And admiration for George and David simply knows no bounds when they´ve steadfastly refused to allow any independent assessment of the impact of all these changes on the disabled. The boys are not for turning. Maggie would be proud….wouldn´t she?

And they haven´t been slow already to let the disabled know in this parliament that they´ve still got them in their sights. So in the last couple of weeks the Work Support Allowance has been forced through a strangely reluctant, lily livered House of Lords, and appallingly, also against the opposition of some of their own Tory MPs, meaning a thirty quid reduction in the weekly benefit of disabled people who have been found fit for work. The rebel MPs fell for the argument that the new law would simply make the disabled poorer, and otherwise do nothing. As one Tory rebel put it,

“It is clear this is not acceptable as just a cost saving measure,”

And although there is no evidence that the change does actually do anything else, surely David and George are entitled to reply…

“…. and the problem with that is what exactly?”

Given the intrinsic merit of these attacks on the disabled and sick though, it seems strange to remember that in the election campaign, while David and George were both clear there would be cuts, amounting to billions of pounds, they didn´t state who in particular they would be taking money from. False modesty, perhaps?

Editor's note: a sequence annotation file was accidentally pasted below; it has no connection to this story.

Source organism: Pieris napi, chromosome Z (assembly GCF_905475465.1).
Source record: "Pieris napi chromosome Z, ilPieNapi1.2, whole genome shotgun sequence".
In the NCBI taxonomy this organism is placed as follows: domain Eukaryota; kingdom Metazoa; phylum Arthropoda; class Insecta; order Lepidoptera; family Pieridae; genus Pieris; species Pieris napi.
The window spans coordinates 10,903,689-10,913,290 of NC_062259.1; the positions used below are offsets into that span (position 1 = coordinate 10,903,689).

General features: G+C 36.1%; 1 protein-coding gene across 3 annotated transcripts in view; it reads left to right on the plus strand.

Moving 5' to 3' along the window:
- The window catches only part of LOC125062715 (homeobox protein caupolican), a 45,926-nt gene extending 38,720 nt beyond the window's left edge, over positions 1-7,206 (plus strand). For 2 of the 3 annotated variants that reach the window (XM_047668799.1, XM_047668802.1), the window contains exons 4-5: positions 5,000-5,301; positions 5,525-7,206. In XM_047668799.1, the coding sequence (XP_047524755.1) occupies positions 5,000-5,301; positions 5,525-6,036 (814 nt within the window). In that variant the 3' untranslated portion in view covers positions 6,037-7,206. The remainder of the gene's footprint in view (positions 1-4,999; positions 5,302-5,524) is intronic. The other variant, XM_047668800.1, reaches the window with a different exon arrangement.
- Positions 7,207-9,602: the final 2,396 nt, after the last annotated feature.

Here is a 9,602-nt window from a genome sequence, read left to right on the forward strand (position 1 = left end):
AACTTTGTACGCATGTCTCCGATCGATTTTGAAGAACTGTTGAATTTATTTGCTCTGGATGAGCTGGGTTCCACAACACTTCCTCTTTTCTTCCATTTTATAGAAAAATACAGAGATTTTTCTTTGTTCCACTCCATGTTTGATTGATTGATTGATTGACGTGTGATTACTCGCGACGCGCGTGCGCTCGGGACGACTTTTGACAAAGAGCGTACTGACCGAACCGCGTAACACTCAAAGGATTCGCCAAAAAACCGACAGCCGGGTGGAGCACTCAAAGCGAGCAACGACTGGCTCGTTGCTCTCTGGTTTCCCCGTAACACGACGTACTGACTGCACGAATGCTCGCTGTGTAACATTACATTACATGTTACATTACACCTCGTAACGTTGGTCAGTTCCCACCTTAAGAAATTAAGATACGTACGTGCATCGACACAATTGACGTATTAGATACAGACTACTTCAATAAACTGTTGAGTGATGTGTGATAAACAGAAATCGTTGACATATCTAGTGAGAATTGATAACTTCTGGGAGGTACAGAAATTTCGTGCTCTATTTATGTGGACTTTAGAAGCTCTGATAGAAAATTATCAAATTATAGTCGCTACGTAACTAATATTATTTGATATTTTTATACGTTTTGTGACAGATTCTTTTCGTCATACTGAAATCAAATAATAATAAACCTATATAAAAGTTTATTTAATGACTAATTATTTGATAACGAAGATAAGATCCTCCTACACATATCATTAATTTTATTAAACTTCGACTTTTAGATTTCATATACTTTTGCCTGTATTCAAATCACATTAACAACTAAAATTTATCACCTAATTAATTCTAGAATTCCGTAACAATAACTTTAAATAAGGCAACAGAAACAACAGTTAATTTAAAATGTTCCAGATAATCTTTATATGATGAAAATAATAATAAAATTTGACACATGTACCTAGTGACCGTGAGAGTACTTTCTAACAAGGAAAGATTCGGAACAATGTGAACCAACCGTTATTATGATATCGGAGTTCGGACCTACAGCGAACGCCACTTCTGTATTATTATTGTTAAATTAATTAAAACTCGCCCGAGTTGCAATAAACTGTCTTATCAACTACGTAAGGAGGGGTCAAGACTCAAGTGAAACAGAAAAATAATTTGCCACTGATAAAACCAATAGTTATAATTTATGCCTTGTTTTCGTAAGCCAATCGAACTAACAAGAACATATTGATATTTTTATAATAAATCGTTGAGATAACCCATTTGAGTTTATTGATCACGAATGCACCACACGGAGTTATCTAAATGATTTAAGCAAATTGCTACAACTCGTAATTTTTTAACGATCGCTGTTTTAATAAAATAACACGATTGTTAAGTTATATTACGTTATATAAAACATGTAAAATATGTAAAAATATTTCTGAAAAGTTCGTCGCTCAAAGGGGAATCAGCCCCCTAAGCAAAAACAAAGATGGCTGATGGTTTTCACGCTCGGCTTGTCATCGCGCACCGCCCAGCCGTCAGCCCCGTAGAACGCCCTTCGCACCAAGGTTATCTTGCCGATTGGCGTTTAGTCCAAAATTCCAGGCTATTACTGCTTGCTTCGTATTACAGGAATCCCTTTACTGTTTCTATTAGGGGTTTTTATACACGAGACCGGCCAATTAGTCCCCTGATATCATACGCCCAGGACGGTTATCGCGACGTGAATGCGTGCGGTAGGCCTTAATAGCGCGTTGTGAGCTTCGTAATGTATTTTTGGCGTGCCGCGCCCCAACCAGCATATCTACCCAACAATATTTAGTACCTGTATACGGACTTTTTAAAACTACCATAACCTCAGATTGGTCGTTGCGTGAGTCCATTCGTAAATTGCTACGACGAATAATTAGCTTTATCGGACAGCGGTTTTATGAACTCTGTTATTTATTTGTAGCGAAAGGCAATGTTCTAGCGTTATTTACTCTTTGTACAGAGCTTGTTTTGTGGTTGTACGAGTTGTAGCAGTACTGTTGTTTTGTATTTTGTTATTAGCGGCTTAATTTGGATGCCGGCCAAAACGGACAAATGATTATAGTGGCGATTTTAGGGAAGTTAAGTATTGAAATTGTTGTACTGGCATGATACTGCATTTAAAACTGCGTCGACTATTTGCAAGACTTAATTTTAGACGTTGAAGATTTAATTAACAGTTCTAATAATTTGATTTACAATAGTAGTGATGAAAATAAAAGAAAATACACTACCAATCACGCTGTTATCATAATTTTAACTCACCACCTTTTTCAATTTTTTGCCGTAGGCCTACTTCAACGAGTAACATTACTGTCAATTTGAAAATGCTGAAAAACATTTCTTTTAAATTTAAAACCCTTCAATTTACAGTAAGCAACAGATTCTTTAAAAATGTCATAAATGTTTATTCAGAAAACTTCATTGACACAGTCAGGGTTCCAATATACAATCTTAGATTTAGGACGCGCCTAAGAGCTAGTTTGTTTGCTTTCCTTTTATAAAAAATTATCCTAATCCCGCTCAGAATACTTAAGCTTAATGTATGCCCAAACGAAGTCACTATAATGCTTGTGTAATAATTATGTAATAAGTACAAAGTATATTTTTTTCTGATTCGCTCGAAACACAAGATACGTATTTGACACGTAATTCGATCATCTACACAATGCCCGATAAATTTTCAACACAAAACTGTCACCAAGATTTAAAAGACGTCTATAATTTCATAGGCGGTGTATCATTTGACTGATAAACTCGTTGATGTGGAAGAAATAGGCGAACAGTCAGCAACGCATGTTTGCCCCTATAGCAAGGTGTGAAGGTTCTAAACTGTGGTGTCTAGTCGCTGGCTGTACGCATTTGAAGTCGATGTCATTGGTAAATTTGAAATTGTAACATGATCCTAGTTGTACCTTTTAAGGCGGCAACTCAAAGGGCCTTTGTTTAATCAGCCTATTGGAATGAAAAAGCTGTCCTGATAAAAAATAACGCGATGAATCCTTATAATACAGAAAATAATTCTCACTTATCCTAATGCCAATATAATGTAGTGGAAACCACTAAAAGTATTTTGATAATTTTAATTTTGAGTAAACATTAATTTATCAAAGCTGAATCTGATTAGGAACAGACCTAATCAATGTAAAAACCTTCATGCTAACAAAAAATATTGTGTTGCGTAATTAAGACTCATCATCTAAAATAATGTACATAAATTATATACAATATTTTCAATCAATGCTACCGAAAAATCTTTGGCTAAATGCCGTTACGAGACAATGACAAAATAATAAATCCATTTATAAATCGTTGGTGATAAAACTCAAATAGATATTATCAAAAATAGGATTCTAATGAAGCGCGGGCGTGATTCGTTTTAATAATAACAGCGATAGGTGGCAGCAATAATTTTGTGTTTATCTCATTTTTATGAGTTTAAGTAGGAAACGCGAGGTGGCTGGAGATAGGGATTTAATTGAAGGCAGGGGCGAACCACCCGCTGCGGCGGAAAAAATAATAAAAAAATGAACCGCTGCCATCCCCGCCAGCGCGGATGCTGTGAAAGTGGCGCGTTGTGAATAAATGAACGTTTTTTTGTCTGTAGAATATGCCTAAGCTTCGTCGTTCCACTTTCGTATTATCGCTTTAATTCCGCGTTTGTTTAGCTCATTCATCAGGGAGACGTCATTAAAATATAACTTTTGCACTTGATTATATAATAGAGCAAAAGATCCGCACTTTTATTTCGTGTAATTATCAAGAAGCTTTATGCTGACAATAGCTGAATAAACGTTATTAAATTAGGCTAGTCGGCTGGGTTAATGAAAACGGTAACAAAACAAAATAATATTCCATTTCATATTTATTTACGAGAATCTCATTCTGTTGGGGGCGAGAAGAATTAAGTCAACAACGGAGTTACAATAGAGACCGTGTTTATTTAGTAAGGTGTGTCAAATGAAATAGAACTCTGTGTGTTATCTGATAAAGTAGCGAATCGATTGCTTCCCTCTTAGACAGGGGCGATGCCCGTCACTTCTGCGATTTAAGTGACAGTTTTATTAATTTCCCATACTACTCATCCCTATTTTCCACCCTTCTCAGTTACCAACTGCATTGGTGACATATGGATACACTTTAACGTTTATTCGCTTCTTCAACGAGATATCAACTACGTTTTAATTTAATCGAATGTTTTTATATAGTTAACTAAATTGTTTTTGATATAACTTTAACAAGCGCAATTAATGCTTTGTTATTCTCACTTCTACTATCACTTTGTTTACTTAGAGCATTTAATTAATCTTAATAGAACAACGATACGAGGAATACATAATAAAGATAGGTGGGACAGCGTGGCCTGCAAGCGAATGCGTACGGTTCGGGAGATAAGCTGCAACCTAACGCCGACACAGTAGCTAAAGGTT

And don´t entertain for a second the thought that actually what it´s all about is the step by step destruction of the welfare state and returning us plebs to the squalor, want and ignorance from which the welfare state freed us. No, no, no. Perish the thought. After all it´s not as if people are going hungry and the weak are going to the wall……

Please speak up with and for the sick and disabled. Do everything you can, even if its just talking to friends and neighbours, liking and sharing on facebook posts that are supportive of the disabled, tweeting, etc, so that this budget is remembered as the one which pushed the intrinsic decency and kindness of British people too far and that we all say, for the sake of common decency and the common good, enough is enough.

For more info on the relative effects of austerity and how it disproportionately affects the disabled and women. See. http://www.theguardian.com/commentisfree/2014/jul/31/austerity-women-ethnic-minorities-disabled-tax-welfare

On the fight to defend the disabled see.

https://thehardesthit.wordpress.com/stats-and-facts/

 

Was haben wir mit unserem schönen Crosby gemacht?

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Crosby Village……..und wo ‘Central Buildings’ einmal waren.